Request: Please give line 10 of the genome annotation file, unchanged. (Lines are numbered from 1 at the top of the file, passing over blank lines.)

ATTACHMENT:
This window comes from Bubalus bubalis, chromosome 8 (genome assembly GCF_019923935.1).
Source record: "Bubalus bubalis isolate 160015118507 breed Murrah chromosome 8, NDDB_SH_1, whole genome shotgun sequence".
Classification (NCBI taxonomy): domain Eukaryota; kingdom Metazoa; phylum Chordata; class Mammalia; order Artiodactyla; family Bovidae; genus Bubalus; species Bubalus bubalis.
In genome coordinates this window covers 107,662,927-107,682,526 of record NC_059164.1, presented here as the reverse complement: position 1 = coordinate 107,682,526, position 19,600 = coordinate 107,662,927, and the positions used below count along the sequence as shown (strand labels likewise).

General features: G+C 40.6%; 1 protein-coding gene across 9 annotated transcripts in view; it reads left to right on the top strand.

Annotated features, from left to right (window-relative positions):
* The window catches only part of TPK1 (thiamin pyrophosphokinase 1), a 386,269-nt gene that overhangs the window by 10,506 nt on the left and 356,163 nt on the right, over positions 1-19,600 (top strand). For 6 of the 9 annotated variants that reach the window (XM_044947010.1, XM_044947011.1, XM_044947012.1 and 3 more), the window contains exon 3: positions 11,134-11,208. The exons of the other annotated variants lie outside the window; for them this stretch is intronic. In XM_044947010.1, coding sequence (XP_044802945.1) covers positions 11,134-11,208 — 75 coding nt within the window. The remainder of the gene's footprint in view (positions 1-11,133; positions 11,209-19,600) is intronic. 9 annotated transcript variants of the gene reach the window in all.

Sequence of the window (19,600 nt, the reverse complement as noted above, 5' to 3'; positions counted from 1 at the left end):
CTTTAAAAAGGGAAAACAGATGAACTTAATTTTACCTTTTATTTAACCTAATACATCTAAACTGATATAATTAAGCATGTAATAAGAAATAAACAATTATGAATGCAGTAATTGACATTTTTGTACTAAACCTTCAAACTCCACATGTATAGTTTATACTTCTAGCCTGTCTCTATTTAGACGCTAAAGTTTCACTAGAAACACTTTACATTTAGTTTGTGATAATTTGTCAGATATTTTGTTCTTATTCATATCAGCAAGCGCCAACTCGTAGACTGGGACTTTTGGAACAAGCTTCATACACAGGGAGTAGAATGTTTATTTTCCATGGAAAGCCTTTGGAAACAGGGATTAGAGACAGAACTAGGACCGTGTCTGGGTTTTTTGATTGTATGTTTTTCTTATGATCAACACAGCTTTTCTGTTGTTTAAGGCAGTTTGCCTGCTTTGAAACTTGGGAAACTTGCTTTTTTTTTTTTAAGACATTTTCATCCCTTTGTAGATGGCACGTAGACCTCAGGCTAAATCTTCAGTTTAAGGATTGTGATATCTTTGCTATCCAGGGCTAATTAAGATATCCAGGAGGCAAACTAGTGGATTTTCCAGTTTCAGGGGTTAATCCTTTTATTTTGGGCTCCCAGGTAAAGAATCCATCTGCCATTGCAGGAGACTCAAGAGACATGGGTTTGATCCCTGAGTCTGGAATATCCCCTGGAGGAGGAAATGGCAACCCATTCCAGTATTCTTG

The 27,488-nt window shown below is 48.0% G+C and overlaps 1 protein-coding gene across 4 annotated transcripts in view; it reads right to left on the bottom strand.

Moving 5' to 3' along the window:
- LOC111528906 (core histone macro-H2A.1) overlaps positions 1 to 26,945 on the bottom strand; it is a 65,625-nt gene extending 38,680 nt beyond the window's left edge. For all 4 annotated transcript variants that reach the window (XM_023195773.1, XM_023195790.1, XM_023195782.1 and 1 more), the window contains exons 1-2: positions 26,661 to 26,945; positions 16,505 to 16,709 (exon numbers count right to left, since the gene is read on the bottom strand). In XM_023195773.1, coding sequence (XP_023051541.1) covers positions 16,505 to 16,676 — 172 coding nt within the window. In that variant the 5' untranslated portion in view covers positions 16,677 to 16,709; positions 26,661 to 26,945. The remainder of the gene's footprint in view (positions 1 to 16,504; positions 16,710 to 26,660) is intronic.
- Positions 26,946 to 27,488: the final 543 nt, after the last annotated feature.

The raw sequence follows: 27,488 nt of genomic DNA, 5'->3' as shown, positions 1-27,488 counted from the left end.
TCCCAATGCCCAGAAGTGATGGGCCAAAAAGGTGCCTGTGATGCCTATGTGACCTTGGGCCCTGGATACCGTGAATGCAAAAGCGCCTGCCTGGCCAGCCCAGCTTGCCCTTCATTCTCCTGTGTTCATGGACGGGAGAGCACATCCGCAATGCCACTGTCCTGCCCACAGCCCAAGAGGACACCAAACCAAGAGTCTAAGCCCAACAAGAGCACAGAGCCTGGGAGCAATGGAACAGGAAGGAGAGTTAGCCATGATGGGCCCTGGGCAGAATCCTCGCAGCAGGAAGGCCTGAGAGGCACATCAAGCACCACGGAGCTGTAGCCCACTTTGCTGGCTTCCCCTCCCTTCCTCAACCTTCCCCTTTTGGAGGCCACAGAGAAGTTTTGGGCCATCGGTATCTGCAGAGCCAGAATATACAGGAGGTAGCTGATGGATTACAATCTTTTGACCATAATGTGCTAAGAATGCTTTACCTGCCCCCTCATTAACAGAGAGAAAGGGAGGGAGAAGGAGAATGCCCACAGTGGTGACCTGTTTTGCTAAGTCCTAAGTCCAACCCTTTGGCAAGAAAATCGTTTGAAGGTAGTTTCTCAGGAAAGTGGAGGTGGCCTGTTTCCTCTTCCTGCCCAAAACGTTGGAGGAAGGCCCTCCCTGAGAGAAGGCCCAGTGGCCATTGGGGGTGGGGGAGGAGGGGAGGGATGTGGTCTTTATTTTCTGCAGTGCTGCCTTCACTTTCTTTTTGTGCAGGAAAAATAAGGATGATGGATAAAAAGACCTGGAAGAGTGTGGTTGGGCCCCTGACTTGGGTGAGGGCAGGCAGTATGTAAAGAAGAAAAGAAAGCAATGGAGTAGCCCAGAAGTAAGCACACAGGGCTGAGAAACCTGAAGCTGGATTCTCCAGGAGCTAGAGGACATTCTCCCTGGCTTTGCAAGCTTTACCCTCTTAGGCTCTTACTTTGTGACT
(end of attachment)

The 27,488-nt window shown below is 48.0% G+C and overlaps 1 protein-coding gene across 4 annotated transcripts in view; it reads right to left on the bottom strand.